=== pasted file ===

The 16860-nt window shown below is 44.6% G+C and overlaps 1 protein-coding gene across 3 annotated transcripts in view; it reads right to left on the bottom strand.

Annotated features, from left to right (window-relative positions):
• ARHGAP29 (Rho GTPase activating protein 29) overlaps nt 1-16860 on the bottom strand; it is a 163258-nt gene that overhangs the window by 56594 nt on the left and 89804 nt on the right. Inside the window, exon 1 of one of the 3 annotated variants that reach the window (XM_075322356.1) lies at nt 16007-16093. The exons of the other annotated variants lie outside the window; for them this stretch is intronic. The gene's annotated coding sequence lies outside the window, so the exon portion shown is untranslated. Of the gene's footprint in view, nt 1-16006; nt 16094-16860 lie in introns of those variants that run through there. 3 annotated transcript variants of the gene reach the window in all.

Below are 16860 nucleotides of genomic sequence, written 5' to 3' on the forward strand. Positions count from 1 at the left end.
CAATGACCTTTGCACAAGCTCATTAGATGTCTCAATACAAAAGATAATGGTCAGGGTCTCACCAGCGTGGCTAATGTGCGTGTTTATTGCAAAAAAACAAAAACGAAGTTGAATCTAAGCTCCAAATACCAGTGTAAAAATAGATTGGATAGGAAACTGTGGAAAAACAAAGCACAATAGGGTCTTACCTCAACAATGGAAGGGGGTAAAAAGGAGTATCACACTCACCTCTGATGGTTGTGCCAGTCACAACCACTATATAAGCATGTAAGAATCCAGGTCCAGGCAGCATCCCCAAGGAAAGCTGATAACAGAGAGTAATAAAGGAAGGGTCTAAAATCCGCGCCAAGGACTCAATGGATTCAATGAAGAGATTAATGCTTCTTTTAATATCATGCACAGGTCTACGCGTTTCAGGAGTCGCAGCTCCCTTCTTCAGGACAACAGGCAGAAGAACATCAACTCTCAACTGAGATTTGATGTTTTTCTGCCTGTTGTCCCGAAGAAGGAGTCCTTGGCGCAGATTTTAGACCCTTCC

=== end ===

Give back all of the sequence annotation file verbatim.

The 16860-nt window shown below is 44.6% G+C and overlaps 1 protein-coding gene across 3 annotated transcripts in view; it reads right to left on the bottom strand.

Annotated features, from left to right (window-relative positions):
• ARHGAP29 (Rho GTPase activating protein 29) overlaps nt 1-16860 on the bottom strand; it is a 163258-nt gene that overhangs the window by 56594 nt on the left and 89804 nt on the right. Inside the window, exon 1 of one of the 3 annotated variants that reach the window (XM_075322356.1) lies at nt 16007-16093. The exons of the other annotated variants lie outside the window; for them this stretch is intronic. The gene's annotated coding sequence lies outside the window, so the exon portion shown is untranslated. Of the gene's footprint in view, nt 1-16006; nt 16094-16860 lie in introns of those variants that run through there. 3 annotated transcript variants of the gene reach the window in all.

Below are 16860 nucleotides of genomic sequence, written 5' to 3' on the forward strand. Positions count from 1 at the left end.
CAATGACCTTTGCACAAGCTCATTAGATGTCTCAATACAAAAGATAATGGTCAGGGTCTCACCAGCGTGGCTAATGTGCGTGTTTATTGCAAAAAAACAAAAACGAAGTTGAATCTAAGCTCCAAATACCAGTGTAAAAATAGATTGGATAGGAAACTGTGGAAAAACAAAGCACAATAGGGTCTTACCTCAACAATGGAAGGGGGTAAAAAGGAGTATCACACTCACCTCTGATGGTTGTGCCAGTCACAACCACTATATAAGCATGTAAGAATCCAGGTCCAGGCAGCATCCCCAAGGAAAGCTGATAACAGAGAGTAATAAAGGAAGGGTCTAAAATCCGCGCCAAGGACTCAATGGATTCAATGAAGAGATTAATGCTTCTTTTAATATCATGCACAGGTCTACGCGTTTCAGGAGTCGCAGCTCCCTTCTTCAGGACAACAGGCAGAAGAACATCAACTCTCAACTGAGATTTGATGTTTTTCTGCCTGTTGTCCCGAAGAAGGAGTCCTTGGCGCAGATTTTAGACCCTTCC